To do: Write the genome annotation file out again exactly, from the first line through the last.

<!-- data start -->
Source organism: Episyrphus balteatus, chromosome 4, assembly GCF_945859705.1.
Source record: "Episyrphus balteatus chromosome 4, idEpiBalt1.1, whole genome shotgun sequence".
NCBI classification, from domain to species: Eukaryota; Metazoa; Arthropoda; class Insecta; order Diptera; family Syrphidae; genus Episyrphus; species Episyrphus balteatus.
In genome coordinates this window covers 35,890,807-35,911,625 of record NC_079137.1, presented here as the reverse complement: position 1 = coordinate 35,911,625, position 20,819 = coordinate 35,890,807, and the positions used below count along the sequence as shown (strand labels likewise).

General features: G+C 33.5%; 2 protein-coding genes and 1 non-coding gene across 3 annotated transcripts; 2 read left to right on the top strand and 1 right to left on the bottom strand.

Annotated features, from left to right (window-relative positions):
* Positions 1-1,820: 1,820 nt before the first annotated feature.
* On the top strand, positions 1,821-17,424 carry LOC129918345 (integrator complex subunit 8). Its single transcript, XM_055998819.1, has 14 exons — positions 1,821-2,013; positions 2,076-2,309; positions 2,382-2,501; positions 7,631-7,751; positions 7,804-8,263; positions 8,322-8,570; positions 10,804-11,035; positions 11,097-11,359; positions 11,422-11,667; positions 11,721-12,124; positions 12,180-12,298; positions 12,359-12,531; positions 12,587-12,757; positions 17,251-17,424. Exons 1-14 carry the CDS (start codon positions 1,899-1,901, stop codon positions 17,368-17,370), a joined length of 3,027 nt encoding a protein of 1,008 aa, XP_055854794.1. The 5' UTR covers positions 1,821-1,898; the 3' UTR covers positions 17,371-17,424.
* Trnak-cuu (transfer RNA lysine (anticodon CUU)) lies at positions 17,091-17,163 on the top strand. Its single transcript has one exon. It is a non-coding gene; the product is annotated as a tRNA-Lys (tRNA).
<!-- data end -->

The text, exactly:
Source organism: Episyrphus balteatus, chromosome 4, assembly GCF_945859705.1.
Source record: "Episyrphus balteatus chromosome 4, idEpiBalt1.1, whole genome shotgun sequence".
NCBI classification, from domain to species: Eukaryota; Metazoa; Arthropoda; class Insecta; order Diptera; family Syrphidae; genus Episyrphus; species Episyrphus balteatus.
In genome coordinates this window covers 35,890,807-35,911,625 of record NC_079137.1, presented here as the reverse complement: position 1 = coordinate 35,911,625, position 20,819 = coordinate 35,890,807, and the positions used below count along the sequence as shown (strand labels likewise).

General features: G+C 33.5%; 2 protein-coding genes and 1 non-coding gene across 3 annotated transcripts; 2 read left to right on the top strand and 1 right to left on the bottom strand.

Annotated features, from left to right (window-relative positions):
* Positions 1-1,820: 1,820 nt before the first annotated feature.
* On the top strand, positions 1,821-17,424 carry LOC129918345 (integrator complex subunit 8). Its single transcript, XM_055998819.1, has 14 exons — positions 1,821-2,013; positions 2,076-2,309; positions 2,382-2,501; positions 7,631-7,751; positions 7,804-8,263; positions 8,322-8,570; positions 10,804-11,035; positions 11,097-11,359; positions 11,422-11,667; positions 11,721-12,124; positions 12,180-12,298; positions 12,359-12,531; positions 12,587-12,757; positions 17,251-17,424. Exons 1-14 carry the CDS (start codon positions 1,899-1,901, stop codon positions 17,368-17,370), a joined length of 3,027 nt encoding a protein of 1,008 aa, XP_055854794.1. The 5' UTR covers positions 1,821-1,898; the 3' UTR covers positions 17,371-17,424.
* Trnak-cuu (transfer RNA lysine (anticodon CUU)) lies at positions 17,091-17,163 on the top strand. Its single transcript has one exon. It is a non-coding gene; the product is annotated as a tRNA-Lys (tRNA).